Hawaiian restaurant adds distinct flavor to Chico’s food scene
Poke (pronounced poh-kay) is quite possibly my favorite food discovery of 2017. And it happened quite by accident, as I was originally stoked on trying Halo Hawaiian BBQ & Poke Bar, which opened up earlier this year in the Safeway shopping center on East Avenue, for the barbecued chicken and macaroni salad. Now I’ll have a hard time not ordering the poke. It just goes to show how wonderful trying new things can be.
Poke is a Hawaiian dish consisting of raw fish, greens or grains and a combination of toppings, ranging from the traditional seaweed or onions to Japanese-influenced edamame or wasabi. Add some sauce, toss and enjoy. It’s become a hot foodie trend on the mainland over the past few years (Chico will soon have three poke bars, the other two being downtown) and I can see why.
The poke bowl I had at Halo was a far cry from the pre-prepared bowls at local supermarkets or even, I dare say, the one I tried from a grocery store on Kauai. The biggest difference, clearly, is the ability to handpick each ingredient, sandwich shop-style. That distinction is also what differentiates poke from sushi, as the two use many of the same ingredients and flavors.
First and foremost is the fish, which was super fresh (as it should be). While poke is most commonly made with ahi, I’m personally not a fan of that fish’s texture when raw. So, I opted for the salmon and yellowtail (each bowl comes with three scoops of protein—other options include spicy tuna and shrimp). Add that to your base; I chose white rice—brown rice or mixed greens are also on the menu. Then I added crabmeat salad, cucumber, poke sauce, masago (fish roe), edamame, crispy onions and seaweed salad. There’s no extra charge for toppings—each bowl is $9.75.
The finished dish was a genuine delight, with a nice balance of smooth and crunchy textures, warm and cold temperatures (the rice was warm) and flavor. The fact that each bowl is created based on diner’s choice could yield mixed results, of course, with some combinations turning out better than others.
Considering I’ll have a hard time going to Halo now without ordering a poke bowl, I’m glad that my first visit was for the barbecue. The options on that section of the menu are more extensive and include chicken, beef, pork and seafood, as well as various combinations thereof. Plates are served with rice and macaroni salad. Also available are fried rice, saimin noodle soups and musubi, all of which include a choice of protein, including Spam.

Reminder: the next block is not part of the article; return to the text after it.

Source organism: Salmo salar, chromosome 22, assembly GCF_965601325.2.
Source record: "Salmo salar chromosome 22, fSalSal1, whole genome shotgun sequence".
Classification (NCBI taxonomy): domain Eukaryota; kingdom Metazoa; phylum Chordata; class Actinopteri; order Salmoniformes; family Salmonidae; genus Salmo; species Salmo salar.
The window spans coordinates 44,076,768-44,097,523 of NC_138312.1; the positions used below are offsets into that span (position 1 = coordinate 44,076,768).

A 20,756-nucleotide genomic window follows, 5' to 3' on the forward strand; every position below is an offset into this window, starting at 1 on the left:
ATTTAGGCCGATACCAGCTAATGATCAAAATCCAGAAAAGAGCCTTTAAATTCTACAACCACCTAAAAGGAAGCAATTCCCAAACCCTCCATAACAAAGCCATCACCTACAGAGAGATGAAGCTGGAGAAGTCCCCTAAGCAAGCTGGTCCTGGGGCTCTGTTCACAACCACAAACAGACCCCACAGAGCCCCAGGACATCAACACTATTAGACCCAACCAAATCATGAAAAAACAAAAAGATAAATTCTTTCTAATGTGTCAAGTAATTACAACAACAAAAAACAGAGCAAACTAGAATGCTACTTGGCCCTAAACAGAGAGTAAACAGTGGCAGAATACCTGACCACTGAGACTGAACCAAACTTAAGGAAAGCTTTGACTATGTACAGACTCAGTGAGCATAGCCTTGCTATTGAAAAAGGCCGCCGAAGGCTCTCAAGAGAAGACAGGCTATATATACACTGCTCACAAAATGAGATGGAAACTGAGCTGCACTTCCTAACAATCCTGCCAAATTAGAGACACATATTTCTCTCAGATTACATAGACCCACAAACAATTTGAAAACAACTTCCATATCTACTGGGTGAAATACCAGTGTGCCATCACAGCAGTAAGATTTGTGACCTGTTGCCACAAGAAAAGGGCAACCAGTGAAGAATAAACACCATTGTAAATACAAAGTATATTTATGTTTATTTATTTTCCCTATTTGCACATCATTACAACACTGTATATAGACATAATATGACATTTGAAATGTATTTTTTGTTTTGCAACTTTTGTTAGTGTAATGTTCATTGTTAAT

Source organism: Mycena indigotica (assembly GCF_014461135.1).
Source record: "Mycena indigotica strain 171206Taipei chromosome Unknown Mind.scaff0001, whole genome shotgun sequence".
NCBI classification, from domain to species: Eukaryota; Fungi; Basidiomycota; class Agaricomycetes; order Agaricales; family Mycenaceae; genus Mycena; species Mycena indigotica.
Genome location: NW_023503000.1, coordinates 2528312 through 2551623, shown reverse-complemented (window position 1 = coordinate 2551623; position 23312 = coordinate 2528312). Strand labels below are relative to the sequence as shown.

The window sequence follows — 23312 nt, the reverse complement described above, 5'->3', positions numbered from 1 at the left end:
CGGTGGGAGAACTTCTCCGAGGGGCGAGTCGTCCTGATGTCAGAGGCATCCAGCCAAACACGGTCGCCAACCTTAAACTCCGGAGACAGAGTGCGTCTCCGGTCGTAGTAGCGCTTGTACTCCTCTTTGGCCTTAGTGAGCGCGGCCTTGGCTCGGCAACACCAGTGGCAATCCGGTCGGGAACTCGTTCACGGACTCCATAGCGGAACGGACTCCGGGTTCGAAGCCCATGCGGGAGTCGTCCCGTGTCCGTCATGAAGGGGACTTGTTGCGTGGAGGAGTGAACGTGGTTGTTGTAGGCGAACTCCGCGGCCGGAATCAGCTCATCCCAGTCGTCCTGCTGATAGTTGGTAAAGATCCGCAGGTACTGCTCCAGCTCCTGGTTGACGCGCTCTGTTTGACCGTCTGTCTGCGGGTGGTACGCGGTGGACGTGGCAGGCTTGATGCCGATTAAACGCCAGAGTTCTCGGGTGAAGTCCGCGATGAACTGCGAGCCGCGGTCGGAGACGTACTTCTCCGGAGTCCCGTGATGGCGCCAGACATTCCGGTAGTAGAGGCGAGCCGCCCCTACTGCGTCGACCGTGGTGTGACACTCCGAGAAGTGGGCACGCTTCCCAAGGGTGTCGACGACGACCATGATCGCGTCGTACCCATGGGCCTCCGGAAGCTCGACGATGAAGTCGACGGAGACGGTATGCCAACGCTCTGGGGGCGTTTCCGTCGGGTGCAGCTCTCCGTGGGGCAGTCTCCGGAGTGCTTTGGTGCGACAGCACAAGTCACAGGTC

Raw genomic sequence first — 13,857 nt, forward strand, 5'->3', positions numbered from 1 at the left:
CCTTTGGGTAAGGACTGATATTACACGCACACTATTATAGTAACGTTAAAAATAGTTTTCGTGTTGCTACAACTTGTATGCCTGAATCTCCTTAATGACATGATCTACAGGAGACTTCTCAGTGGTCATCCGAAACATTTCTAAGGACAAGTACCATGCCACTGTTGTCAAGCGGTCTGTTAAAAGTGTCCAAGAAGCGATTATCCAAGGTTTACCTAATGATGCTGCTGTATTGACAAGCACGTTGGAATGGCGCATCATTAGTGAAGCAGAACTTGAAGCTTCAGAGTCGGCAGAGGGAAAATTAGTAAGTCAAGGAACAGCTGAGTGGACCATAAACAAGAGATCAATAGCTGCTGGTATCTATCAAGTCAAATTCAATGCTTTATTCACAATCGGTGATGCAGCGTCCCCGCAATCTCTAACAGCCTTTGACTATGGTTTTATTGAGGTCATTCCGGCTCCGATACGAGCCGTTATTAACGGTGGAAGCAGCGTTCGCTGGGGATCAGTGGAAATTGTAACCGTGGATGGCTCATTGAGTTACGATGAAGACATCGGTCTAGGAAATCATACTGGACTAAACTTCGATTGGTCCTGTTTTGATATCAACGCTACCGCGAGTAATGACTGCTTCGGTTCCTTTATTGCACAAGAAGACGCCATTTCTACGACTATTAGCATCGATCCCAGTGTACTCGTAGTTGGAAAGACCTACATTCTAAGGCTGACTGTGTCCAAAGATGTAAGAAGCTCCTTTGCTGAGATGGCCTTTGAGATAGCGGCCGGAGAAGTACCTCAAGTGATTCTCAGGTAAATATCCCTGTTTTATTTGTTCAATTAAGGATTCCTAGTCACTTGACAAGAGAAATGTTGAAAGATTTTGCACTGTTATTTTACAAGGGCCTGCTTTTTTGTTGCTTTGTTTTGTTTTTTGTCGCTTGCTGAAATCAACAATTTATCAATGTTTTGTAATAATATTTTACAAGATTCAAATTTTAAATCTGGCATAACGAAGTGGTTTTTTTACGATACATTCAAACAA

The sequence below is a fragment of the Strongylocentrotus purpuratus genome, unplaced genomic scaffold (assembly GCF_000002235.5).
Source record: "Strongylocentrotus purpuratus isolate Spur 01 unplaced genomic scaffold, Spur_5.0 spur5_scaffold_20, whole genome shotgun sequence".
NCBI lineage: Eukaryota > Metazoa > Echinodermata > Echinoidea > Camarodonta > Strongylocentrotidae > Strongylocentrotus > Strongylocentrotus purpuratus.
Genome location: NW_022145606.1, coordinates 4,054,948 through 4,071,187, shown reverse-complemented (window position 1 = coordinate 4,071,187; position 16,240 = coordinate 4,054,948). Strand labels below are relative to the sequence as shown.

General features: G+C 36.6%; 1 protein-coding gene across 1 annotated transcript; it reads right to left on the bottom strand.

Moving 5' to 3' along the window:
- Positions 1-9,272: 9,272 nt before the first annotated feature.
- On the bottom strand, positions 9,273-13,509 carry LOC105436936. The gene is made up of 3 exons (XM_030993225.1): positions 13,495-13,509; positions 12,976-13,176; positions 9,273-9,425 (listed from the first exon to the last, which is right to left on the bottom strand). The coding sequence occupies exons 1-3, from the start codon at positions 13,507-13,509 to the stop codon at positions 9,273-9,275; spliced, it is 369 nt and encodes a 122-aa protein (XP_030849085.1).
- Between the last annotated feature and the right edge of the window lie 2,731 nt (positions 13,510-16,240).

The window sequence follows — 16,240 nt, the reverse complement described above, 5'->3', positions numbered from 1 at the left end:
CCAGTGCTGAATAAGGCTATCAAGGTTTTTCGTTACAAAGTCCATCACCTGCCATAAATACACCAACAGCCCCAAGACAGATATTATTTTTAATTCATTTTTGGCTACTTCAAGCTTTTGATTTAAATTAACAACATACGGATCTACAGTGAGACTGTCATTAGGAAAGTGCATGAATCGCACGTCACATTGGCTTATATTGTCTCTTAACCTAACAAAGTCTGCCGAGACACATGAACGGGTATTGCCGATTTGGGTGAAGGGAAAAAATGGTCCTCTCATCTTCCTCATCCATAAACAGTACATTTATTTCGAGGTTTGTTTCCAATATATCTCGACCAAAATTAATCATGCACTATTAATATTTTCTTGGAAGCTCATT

I opted for the basic Hawaiian barbecued chicken and chose the “mini meal” option instead of the full plate, a smaller portion with one scoop of rice instead of two for $6.50, versus $8.95. I ordered a strawberry juice drink to go with it.
There’s something special about Hawaiian barbecue that sets it apart from mainland fare, and Halo delivers. My chicken was tender and flavorful and the portion size was perfect for me for lunch. I was anticipating the mac salad almost as much as the chicken, as I have been unable to find one that rivals that of L&L Hawaiian Barbecue, which I frequented when I lived in Southern California. Halo’s was good, adding a creaminess to the meal, but it was lacking something—pepper, maybe? Onion?—to give it some depth.
While the food definitely gets good marks, the ambiance of the restaurant and speed of service are a bit lacking. Unfortunately, the very small dining space (and no restroom) limits it in terms of being a place to dine in. And, as a sign at the front counter notes, barbecue orders can take up to half an hour to leave the kitchen. So, if you’re in a hurry, consider calling ahead or going outside the regular mealtime rush.